In 2017, the #MeToo movement trended across social media and in the news. Generated from reports of rampant sexual harassment over the course of many years in Hollywood, the social media hashtag #MeToo became popular as a way for victims to come forward with their stories and for others to show their support for victims and for putting an end to sexual harassment and sexual abuse.
At the heart of the #MeToo movement is the fact that many victims are taken advantage of by harassers who are in a position of power over the victim. The harasser uses that power position to not only assert the abusive conduct, but that power often intimidates the victim into keeping the harassment or abuse a secret, for fear of retribution from the harasser. The #MeToo movement inspired victims to come forward, who had previously remained silent the harassment.
#MeToo is, of course, a social media hashtag. According to CBS News, as of October 24, 2017, #MeToo had been “tweeted” 1.7 million times across 85 countries – and that was early on in the movement.
There is no doubt that combating sexual harassment is important and it appears social media and #MeToo has given many victims an outlet by which to come forward about their experiences. Victims, however, also have legal remedies which not only serve to bring harassers to justice, but serve also to prevent others from being harassed by alerting government agencies or even law enforcement to the fact that harassment is occurring in a workplace.
The evidence is clear that the #MeToo movement has generated many hashtags with stories of sexual harassment, but how many victims have made reports to enforcement agencies? In New York, the New York State Division of Human Rights is charged with investigating and enforcing New York’s anti-discrimination laws, codified in the New York State Human Rights Law, part of the state’s Executive Laws. Reviewing the Division’s filing statistics may shed light on whether the #MeToo movement has inspired victims to file charges with the Division.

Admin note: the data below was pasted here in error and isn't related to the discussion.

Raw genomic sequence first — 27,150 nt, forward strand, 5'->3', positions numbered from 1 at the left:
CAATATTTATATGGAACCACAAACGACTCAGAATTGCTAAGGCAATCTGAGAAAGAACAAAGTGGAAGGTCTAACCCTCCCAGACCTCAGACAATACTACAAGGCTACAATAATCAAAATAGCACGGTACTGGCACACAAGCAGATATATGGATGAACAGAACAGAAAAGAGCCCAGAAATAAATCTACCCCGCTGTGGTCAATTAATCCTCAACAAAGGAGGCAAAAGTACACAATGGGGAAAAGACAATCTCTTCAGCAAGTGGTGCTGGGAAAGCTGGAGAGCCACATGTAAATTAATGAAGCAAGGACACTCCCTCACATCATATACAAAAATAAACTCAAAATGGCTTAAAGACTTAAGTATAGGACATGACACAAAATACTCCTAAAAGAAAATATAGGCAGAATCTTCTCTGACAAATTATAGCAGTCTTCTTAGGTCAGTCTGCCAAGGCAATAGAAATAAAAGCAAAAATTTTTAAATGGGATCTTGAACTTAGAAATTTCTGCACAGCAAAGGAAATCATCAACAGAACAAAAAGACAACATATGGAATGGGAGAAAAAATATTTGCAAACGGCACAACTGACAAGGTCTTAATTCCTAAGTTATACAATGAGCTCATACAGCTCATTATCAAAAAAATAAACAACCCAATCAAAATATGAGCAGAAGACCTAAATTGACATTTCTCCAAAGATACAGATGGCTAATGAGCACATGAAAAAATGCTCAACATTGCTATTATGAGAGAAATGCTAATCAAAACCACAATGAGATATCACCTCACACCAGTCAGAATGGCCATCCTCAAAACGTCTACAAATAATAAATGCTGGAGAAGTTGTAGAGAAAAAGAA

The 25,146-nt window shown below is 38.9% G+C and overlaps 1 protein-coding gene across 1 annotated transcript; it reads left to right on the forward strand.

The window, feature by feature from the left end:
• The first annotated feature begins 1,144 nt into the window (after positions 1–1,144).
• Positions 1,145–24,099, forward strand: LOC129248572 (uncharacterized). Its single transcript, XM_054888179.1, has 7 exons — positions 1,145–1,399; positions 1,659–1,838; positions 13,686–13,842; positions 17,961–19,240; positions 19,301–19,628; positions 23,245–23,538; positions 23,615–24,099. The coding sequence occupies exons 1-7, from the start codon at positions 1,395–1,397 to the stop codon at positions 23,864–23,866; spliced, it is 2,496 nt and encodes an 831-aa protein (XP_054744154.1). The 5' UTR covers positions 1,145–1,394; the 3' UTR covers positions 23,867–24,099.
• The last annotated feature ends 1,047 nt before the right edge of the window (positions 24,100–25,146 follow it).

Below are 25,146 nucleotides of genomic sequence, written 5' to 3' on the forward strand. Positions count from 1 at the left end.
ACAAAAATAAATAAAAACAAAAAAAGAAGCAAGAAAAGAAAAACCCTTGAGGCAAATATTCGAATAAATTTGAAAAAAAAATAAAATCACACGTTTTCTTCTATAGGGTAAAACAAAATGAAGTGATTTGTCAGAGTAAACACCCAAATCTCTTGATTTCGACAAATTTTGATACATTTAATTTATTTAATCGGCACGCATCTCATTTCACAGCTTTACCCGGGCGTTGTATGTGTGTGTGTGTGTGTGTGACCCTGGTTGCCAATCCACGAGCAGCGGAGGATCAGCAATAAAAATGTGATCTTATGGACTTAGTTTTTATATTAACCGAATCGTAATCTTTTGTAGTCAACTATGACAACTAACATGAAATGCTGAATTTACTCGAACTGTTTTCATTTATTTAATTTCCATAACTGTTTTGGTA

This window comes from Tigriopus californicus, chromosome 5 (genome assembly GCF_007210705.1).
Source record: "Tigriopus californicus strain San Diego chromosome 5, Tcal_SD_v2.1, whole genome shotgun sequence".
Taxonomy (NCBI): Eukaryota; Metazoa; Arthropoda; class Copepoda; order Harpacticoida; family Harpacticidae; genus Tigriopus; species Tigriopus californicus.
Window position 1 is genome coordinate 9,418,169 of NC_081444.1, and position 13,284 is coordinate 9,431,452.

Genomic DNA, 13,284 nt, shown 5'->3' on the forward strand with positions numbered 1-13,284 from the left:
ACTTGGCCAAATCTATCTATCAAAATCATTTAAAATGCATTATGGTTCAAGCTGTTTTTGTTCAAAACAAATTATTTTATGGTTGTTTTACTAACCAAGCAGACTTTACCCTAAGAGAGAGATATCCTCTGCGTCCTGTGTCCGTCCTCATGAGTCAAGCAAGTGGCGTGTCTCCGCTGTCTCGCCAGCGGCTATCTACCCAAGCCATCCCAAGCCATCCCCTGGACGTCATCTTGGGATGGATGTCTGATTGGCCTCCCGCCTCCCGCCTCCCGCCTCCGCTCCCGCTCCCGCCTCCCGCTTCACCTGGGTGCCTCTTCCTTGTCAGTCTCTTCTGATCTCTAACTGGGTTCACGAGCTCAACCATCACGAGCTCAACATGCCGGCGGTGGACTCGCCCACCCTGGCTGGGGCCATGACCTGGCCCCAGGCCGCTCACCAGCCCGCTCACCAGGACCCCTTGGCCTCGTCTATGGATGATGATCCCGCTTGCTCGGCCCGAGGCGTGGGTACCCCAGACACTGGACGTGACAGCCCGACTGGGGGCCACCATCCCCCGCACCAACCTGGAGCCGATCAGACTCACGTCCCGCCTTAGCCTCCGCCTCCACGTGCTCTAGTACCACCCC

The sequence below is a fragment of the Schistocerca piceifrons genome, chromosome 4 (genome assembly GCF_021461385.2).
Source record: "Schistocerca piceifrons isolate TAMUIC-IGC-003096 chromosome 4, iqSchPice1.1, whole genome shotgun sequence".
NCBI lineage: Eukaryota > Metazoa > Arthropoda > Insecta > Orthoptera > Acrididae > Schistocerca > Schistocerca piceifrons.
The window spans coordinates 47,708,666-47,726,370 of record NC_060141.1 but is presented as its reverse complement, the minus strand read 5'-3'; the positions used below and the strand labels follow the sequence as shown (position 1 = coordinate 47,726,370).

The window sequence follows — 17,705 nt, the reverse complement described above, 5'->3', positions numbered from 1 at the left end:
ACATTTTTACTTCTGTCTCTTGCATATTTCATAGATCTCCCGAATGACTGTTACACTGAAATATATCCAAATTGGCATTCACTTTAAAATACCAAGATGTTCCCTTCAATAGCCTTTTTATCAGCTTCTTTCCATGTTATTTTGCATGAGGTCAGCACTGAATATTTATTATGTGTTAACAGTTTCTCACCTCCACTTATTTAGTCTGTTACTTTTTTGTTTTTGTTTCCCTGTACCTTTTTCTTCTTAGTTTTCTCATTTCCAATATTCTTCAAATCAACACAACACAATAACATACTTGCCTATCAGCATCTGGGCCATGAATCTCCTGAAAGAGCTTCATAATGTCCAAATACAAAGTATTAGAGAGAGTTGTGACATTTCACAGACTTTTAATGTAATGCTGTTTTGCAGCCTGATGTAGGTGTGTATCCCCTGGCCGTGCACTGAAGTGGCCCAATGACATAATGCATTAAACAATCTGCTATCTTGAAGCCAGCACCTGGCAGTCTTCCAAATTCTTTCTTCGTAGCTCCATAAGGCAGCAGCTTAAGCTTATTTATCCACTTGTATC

The following charts show the number of overall filings submitted to the New York State Division of Human Rights from fiscal year 2010/11 to fiscal year 2016/17 and the number of those filings which were based on sex discrimination. The last chart shows the percentages of sex cases in relation to the total filings.
The charts show that there was a general trend towards less filings based on sex, both in numbers and percentage through the mid 2010’s, even though there was so spike in total filings in 2013/14. Sex based filings appear to be on increase starting in the 2015/16 fiscal year. It is important to note that the Division’s statistics for sex based charges of discrimination are not limited to charges of sexual harassment.
The broad category of “sex” discrimination covers many forms of discrimination, not just sexual harassment. So, these statistics may not be the best evidence of trends in sexual harassment filings, but are nonetheless insightful on the subject. Further, the latest Division report is from the 2016/17 fiscal year, which covers April 2016 through October 2017, so the latest reported period just barely covers the start of the #MeToo movement. We’ll have to wait and see what is revealed by the latest reporting period to draw any further conclusions. Further, the federal government created the Equal Employment Opportunity Commission to enforce workplace anti-discrimination laws. These statistics do not include charges which were filed with the EEOC, so those statistics may or may not show the same trends as with the State Division.
In sum, reporting data from the New York State Division of Human Rights showed a general downward trend in sex based complaints during a period when overall filings were increasing. In the past two reporting periods, there has been a slight uptick in sex based filings, including a 1.3% increase in sex based filings compared to overall filings in the 2016/17 fiscal year. Whether this can be attributed to #MeToo remains to be seen.
If you have questions about sexual harassment, the #MeToo movement, our research on sexual harassment complaints, or any other area of employment law, contact one of our Long Island employment lawyers at Famighetti & Weinick, PLLC at 631-352-0050. We are also available on the internet at https://www.linycemploymentlaw.com or on Facebook.
The statistics presented herein were collected from data published by the New York State Division of Human Rights on its website.